By crossing the D. Luís Bridge, you will reach Gaia, where along the riverside you will reach several cellars of the famous Port’s wine. This is a naturally sweet wine, and slightly stronger than the other wines, with an immense international popularity. The various brands offer guided tours to their cellars and wine tasting, which make this visit a “must see” in the city.
Besides its history and tradition, Porto is still marked by its modernity and contemporaneity, marked by the architecture school of Porto and great masters such as Fernando Távora or Álvaro Siza Vieira, the first Portuguese Pritzker Prize winner. In fact, he is the author of the Serralves Museum, one of the most important institutions of Portuguese and even European contemporary art. The building, situated in the equally beautiful Serralves gardens, is worth the visit, with its rational style, marked by geometric lines, white walls and a perfect integration with the surroundings.
Near this is the Music House (Casa da Música), a true UFO in the architecture of Porto. Designed by the Dutch architect Rem Koolhas, for Porto, European Capital of Culture in 2001, the House of Music is an attractive, noble and angular building, compared to the exuberant Guggenheim of Bilbao for its sweeping effect. In addition, its music programs are equally appealing and of superior quality.
And since we are in a “cultural wave”, you can also visit the Lello e Irmão Bookshop, located right in the center of the city, next to the Clérigos Tower. Considered one of the most beautiful in the world, it even served as inspiration for the bookstore where Harry Potter met Gilderoy Lockhart in J.K. Rowling's book. However, this is only a tiny sample of what to visit in Porto, since the list spans several pages, depending on the visitor's intentions and their tastes.
WHAT TO EAT AND DRINK
We have already talked about the famous Port’s wine. Visiting the city and not going to the cellars and tasting a glass of Port is like going to the Vatican and not seeing the Pope. Before the meal, as an appetizer, or as a digestive, it is a drink that leaves a strong and unforgettable impression.
In addition, there are several typical dishes of the gastronomy of Porto that should not be ignored. Starting, of course, by the typical Francesinha. This type of sandwich, composed of several types of meat, stands out mainly for its sauce based on tomato, beer and piri-piri. It can (and should) be complemented by a fried egg on top and lots of french fries. It is a very substantial meal, but it must be tasted in Porto, the city of the country where the best francesinhas are made. There are several known and reputed places in the city for their own Francesinha recipes, but it is impossible to decide which one is best.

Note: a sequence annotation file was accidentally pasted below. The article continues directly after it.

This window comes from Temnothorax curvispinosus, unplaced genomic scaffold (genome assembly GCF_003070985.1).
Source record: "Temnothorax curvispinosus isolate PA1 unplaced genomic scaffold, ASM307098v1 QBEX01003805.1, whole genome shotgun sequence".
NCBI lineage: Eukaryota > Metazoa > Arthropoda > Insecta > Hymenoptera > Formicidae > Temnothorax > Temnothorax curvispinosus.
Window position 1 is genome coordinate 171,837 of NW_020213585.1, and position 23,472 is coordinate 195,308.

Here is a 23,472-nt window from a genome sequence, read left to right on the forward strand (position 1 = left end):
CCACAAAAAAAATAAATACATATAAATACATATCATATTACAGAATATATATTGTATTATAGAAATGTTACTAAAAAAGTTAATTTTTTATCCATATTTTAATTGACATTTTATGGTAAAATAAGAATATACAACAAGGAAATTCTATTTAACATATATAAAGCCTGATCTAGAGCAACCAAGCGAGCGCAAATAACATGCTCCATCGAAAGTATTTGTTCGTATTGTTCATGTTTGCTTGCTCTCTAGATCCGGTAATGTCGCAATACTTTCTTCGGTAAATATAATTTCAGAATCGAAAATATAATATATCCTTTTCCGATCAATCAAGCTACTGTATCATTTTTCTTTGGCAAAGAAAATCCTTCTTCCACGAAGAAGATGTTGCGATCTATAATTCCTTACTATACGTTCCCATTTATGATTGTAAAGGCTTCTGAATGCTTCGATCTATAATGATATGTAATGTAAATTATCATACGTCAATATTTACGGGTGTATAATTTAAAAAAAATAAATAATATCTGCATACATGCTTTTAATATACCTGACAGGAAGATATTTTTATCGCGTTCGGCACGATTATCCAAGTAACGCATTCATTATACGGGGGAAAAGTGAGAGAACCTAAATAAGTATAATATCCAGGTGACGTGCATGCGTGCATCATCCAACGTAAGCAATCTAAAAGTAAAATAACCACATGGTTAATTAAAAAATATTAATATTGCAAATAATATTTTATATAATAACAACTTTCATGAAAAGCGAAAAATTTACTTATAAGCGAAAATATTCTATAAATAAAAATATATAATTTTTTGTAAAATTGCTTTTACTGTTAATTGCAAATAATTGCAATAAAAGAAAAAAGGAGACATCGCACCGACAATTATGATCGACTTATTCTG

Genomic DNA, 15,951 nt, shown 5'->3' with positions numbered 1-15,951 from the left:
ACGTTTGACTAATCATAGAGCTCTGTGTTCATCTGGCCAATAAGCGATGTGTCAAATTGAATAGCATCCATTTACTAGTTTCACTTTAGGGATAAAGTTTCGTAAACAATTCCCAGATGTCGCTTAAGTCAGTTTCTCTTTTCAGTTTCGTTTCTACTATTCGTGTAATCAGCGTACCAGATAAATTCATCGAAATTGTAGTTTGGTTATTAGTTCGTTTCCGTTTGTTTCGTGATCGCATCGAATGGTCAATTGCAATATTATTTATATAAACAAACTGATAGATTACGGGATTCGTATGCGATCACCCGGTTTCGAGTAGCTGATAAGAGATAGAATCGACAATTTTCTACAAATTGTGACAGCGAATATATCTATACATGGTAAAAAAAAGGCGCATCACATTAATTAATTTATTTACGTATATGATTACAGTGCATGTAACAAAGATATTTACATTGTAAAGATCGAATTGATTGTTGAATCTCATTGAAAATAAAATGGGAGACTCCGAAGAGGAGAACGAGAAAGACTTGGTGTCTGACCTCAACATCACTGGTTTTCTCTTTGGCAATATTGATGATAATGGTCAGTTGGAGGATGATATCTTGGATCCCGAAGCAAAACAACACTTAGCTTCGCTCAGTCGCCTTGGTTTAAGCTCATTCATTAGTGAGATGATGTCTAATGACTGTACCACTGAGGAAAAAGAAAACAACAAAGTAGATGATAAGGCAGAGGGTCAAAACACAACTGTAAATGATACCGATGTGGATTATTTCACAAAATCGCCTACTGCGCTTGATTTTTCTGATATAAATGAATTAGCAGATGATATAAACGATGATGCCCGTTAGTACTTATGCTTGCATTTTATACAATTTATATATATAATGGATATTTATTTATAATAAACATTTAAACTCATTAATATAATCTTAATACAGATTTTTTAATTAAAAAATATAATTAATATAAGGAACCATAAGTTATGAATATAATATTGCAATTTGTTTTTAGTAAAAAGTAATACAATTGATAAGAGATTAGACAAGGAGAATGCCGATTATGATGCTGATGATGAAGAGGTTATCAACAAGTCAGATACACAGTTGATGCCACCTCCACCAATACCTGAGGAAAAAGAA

Another typical dish of Porto and, basically, of the whole northern region of Portugal are the “Tripas à Moda do Porto”. Made with pork guts, various sausages and types of meat and white beans, legend has it that this dish goes back to the time of the Portuguese Discoveries, when the city ceded the Portuguese fleet all the meat of the city and the population only kept the respective guts.
WHERE TO STAY
You will find in the city of Porto several options for your accommodation, according to your wishes and motivations. There are several hotel units with different classifications, but also hostels and Local Accommodation (AL), for those looking for a more affordable option.
So, if you are looking to stay in the center of the city, in order to be close to practically all the major points of interest in Porto, look for accommodation in the Aliados area. From here, you can walk to some of the main tourist attractions in Porto, such as the Clérigos Tower, or even the riverside of the Douro River and the Ribeira district, an only 15 minutes’ walk. Obviously, you can also easily find accommodation options in the Ribeira area, ideal for those who want to stay by the river.
However, these two areas are a bit “touristier” than, for example, the Boavista area. This one, further away from the historic city center, also offers good accommodation options and has good connections to the whole city, either by bus or by metro (5 minutes to Aliados Avenue). In addition, it is close to the Music House (Casa da Música), for example. Another option is the Praça da Batalha, which is less central, but which access to the Aliados Avenue is equally easy and very fast. In addition, it is very close to Rua de Santa Catarina, the main commercial artery of Porto, where the big brands coexist with traditional commerce and several street vendors.
If you want help deciding, see our accommodation suggestions close to each point of interest of Porto.